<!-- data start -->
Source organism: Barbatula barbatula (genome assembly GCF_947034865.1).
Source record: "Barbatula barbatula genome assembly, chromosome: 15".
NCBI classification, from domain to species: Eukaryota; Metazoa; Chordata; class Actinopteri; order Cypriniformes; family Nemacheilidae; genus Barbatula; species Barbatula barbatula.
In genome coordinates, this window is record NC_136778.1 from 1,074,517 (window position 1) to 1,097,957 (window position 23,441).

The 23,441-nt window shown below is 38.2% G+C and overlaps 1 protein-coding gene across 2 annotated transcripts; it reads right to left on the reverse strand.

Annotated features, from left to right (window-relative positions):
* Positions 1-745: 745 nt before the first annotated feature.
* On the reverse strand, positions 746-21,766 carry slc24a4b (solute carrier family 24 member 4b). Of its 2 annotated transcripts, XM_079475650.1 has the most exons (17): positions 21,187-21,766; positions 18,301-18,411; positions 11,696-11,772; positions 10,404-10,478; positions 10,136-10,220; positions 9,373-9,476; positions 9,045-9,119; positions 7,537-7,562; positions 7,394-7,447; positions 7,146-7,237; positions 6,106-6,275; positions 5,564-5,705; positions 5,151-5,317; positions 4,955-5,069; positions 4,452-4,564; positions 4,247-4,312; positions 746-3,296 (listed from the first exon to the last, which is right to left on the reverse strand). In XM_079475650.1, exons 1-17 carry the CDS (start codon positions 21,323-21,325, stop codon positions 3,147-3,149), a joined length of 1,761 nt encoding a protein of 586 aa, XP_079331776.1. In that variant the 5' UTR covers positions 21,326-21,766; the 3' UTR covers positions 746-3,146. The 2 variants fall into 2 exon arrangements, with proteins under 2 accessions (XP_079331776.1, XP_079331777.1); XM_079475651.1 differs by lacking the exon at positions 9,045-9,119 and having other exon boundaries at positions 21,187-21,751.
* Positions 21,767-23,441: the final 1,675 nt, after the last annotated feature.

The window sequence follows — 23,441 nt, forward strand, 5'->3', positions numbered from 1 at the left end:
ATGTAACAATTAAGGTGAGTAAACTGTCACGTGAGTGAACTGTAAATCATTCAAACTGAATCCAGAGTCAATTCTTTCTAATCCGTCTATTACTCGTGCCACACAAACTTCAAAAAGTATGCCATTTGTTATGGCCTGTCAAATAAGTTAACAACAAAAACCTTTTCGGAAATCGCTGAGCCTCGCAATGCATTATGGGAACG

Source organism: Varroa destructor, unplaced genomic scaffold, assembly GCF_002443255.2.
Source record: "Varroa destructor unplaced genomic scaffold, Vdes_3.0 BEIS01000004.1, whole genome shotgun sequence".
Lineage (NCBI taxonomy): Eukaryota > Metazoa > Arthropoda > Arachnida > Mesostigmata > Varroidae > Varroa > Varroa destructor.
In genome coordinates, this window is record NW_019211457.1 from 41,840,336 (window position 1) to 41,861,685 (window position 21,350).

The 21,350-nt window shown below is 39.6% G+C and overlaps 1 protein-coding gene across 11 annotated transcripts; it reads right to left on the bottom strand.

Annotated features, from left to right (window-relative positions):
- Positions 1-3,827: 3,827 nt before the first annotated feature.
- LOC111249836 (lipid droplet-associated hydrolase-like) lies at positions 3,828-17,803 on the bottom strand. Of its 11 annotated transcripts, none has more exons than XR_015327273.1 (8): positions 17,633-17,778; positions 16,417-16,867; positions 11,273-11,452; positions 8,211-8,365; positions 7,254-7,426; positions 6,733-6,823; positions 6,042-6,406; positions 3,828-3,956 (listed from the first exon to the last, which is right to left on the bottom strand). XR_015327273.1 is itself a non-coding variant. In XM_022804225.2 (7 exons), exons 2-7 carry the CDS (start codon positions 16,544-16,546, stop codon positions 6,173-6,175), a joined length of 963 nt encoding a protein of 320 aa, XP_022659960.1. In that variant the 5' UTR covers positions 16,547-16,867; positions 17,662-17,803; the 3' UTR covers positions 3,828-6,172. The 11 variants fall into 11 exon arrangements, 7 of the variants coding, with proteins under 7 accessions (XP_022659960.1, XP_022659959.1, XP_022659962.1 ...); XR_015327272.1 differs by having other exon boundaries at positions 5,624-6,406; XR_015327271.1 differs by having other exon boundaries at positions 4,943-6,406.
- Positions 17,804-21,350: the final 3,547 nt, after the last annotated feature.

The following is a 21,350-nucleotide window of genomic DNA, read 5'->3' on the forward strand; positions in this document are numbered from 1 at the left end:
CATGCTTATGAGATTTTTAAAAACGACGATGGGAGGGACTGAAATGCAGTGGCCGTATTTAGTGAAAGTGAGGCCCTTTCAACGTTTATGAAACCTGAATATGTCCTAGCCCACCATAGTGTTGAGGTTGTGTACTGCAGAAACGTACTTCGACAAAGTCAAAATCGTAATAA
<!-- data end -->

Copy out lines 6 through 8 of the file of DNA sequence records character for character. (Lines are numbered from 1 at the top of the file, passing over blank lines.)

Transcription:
Annotated features, from left to right (window-relative positions):
* Positions 1-745: 745 nt before the first annotated feature.
* On the reverse strand, positions 746-21,766 carry slc24a4b (solute carrier family 24 member 4b). Of its 2 annotated transcripts, XM_079475650.1 has the most exons (17): positions 21,187-21,766; positions 18,301-18,411; positions 11,696-11,772; positions 10,404-10,478; positions 10,136-10,220; positions 9,373-9,476; positions 9,045-9,119; positions 7,537-7,562; positions 7,394-7,447; positions 7,146-7,237; positions 6,106-6,275; positions 5,564-5,705; positions 5,151-5,317; positions 4,955-5,069; positions 4,452-4,564; positions 4,247-4,312; positions 746-3,296 (listed from the first exon to the last, which is right to left on the reverse strand). In XM_079475650.1, exons 1-17 carry the CDS (start codon positions 21,323-21,325, stop codon positions 3,147-3,149), a joined length of 1,761 nt encoding a protein of 586 aa, XP_079331776.1. In that variant the 5' UTR covers positions 21,326-21,766; the 3' UTR covers positions 746-3,146. The 2 variants fall into 2 exon arrangements, with proteins under 2 accessions (XP_079331776.1, XP_079331777.1); XM_079475651.1 differs by lacking the exon at positions 9,045-9,119 and having other exon boundaries at positions 21,187-21,751.